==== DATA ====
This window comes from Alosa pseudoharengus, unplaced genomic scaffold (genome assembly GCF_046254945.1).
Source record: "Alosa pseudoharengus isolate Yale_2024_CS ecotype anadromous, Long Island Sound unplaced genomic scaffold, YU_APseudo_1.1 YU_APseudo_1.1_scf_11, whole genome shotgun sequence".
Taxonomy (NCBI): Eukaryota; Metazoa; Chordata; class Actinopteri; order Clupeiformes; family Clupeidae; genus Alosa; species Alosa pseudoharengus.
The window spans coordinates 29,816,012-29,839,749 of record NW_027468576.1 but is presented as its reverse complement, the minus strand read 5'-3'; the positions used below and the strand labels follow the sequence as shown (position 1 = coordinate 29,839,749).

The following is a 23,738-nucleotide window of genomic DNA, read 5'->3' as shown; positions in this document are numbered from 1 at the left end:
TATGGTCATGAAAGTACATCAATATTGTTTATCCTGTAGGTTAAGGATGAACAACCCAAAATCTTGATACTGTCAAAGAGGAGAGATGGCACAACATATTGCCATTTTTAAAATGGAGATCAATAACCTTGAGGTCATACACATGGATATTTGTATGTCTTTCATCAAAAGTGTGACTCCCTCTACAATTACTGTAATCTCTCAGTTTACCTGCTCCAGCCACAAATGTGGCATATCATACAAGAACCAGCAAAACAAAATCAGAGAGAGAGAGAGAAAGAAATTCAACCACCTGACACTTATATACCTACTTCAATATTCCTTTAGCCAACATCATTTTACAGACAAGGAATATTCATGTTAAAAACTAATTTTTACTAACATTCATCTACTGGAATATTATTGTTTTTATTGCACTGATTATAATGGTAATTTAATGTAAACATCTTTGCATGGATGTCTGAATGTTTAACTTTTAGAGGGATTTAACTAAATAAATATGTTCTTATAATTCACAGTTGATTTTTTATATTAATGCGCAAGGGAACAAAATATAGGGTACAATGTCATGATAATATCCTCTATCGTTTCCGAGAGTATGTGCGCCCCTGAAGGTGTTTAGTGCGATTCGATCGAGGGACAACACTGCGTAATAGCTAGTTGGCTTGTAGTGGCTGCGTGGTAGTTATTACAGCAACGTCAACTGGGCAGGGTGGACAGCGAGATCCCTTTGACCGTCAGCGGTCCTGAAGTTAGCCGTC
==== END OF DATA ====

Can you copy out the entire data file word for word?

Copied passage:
This window comes from Alosa pseudoharengus, unplaced genomic scaffold (genome assembly GCF_046254945.1).
Source record: "Alosa pseudoharengus isolate Yale_2024_CS ecotype anadromous, Long Island Sound unplaced genomic scaffold, YU_APseudo_1.1 YU_APseudo_1.1_scf_11, whole genome shotgun sequence".
Taxonomy (NCBI): Eukaryota; Metazoa; Chordata; class Actinopteri; order Clupeiformes; family Clupeidae; genus Alosa; species Alosa pseudoharengus.
The window spans coordinates 29,816,012-29,839,749 of record NW_027468576.1 but is presented as its reverse complement, the minus strand read 5'-3'; the positions used below and the strand labels follow the sequence as shown (position 1 = coordinate 29,839,749).

The following is a 23,738-nucleotide window of genomic DNA, read 5'->3' as shown; positions in this document are numbered from 1 at the left end:
TATGGTCATGAAAGTACATCAATATTGTTTATCCTGTAGGTTAAGGATGAACAACCCAAAATCTTGATACTGTCAAAGAGGAGAGATGGCACAACATATTGCCATTTTTAAAATGGAGATCAATAACCTTGAGGTCATACACATGGATATTTGTATGTCTTTCATCAAAAGTGTGACTCCCTCTACAATTACTGTAATCTCTCAGTTTACCTGCTCCAGCCACAAATGTGGCATATCATACAAGAACCAGCAAAACAAAATCAGAGAGAGAGAGAGAAAGAAATTCAACCACCTGACACTTATATACCTACTTCAATATTCCTTTAGCCAACATCATTTTACAGACAAGGAATATTCATGTTAAAAACTAATTTTTACTAACATTCATCTACTGGAATATTATTGTTTTTATTGCACTGATTATAATGGTAATTTAATGTAAACATCTTTGCATGGATGTCTGAATGTTTAACTTTTAGAGGGATTTAACTAAATAAATATGTTCTTATAATTCACAGTTGATTTTTTATATTAATGCGCAAGGGAACAAAATATAGGGTACAATGTCATGATAATATCCTCTATCGTTTCCGAGAGTATGTGCGCCCCTGAAGGTGTTTAGTGCGATTCGATCGAGGGACAACACTGCGTAATAGCTAGTTGGCTTGTAGTGGCTGCGTGGTAGTTATTACAGCAACGTCAACTGGGCAGGGTGGACAGCGAGATCCCTTTGACCGTCAGCGGTCCTGAAGTTAGCCGTC